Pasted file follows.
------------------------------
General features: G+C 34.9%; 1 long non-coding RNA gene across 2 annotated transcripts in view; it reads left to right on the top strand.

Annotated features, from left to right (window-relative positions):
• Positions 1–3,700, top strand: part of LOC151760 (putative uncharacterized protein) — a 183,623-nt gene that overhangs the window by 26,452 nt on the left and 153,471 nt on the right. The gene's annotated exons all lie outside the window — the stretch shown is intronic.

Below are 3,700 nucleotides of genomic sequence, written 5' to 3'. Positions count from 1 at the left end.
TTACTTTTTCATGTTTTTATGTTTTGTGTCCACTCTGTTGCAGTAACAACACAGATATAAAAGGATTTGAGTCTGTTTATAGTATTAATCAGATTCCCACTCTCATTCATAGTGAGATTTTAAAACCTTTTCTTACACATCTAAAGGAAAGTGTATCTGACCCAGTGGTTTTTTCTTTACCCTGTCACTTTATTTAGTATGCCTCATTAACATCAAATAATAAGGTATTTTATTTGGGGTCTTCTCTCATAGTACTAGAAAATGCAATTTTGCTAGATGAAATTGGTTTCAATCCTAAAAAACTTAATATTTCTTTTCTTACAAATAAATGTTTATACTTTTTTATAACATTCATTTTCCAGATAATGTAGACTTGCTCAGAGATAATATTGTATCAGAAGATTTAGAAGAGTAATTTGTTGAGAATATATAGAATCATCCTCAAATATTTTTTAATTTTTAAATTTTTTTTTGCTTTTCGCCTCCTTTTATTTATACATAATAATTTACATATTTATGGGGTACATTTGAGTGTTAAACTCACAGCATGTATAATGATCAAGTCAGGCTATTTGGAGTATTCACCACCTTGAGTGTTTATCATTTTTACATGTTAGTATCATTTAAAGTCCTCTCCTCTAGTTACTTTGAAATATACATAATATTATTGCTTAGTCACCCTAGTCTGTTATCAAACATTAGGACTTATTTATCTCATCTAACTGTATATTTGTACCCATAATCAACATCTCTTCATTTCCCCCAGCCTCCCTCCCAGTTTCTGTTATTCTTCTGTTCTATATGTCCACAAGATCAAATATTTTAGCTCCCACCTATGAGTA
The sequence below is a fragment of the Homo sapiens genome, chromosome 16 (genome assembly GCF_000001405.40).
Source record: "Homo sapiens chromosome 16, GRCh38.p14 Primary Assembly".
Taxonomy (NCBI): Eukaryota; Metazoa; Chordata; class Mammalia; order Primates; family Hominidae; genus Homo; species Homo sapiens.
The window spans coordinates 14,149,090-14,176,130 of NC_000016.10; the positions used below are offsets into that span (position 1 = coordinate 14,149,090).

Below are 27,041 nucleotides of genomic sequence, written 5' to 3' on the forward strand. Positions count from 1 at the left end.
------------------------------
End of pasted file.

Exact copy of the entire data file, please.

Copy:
General features: G+C 34.9%; 1 long non-coding RNA gene across 2 annotated transcripts in view; it reads left to right on the top strand.

Annotated features, from left to right (window-relative positions):
• Positions 1–3,700, top strand: part of LOC151760 (putative uncharacterized protein) — a 183,623-nt gene that overhangs the window by 26,452 nt on the left and 153,471 nt on the right. The gene's annotated exons all lie outside the window — the stretch shown is intronic.

Below are 3,700 nucleotides of genomic sequence, written 5' to 3'. Positions count from 1 at the left end.
TTACTTTTTCATGTTTTTATGTTTTGTGTCCACTCTGTTGCAGTAACAACACAGATATAAAAGGATTTGAGTCTGTTTATAGTATTAATCAGATTCCCACTCTCATTCATAGTGAGATTTTAAAACCTTTTCTTACACATCTAAAGGAAAGTGTATCTGACCCAGTGGTTTTTTCTTTACCCTGTCACTTTATTTAGTATGCCTCATTAACATCAAATAATAAGGTATTTTATTTGGGGTCTTCTCTCATAGTACTAGAAAATGCAATTTTGCTAGATGAAATTGGTTTCAATCCTAAAAAACTTAATATTTCTTTTCTTACAAATAAATGTTTATACTTTTTTATAACATTCATTTTCCAGATAATGTAGACTTGCTCAGAGATAATATTGTATCAGAAGATTTAGAAGAGTAATTTGTTGAGAATATATAGAATCATCCTCAAATATTTTTTAATTTTTAAATTTTTTTTTGCTTTTCGCCTCCTTTTATTTATACATAATAATTTACATATTTATGGGGTACATTTGAGTGTTAAACTCACAGCATGTATAATGATCAAGTCAGGCTATTTGGAGTATTCACCACCTTGAGTGTTTATCATTTTTACATGTTAGTATCATTTAAAGTCCTCTCCTCTAGTTACTTTGAAATATACATAATATTATTGCTTAGTCACCCTAGTCTGTTATCAAACATTAGGACTTATTTATCTCATCTAACTGTATATTTGTACCCATAATCAACATCTCTTCATTTCCCCCAGCCTCCCTCCCAGTTTCTGTTATTCTTCTGTTCTATATGTCCACAAGATCAAATATTTTAGCTCCCACCTATGAGTA
The sequence below is a fragment of the Homo sapiens genome, chromosome 16 (genome assembly GCF_000001405.40).
Source record: "Homo sapiens chromosome 16, GRCh38.p14 Primary Assembly".
Taxonomy (NCBI): Eukaryota; Metazoa; Chordata; class Mammalia; order Primates; family Hominidae; genus Homo; species Homo sapiens.
The window spans coordinates 14,149,090-14,176,130 of NC_000016.10; the positions used below are offsets into that span (position 1 = coordinate 14,149,090).

Below are 27,041 nucleotides of genomic sequence, written 5' to 3' on the forward strand. Positions count from 1 at the left end.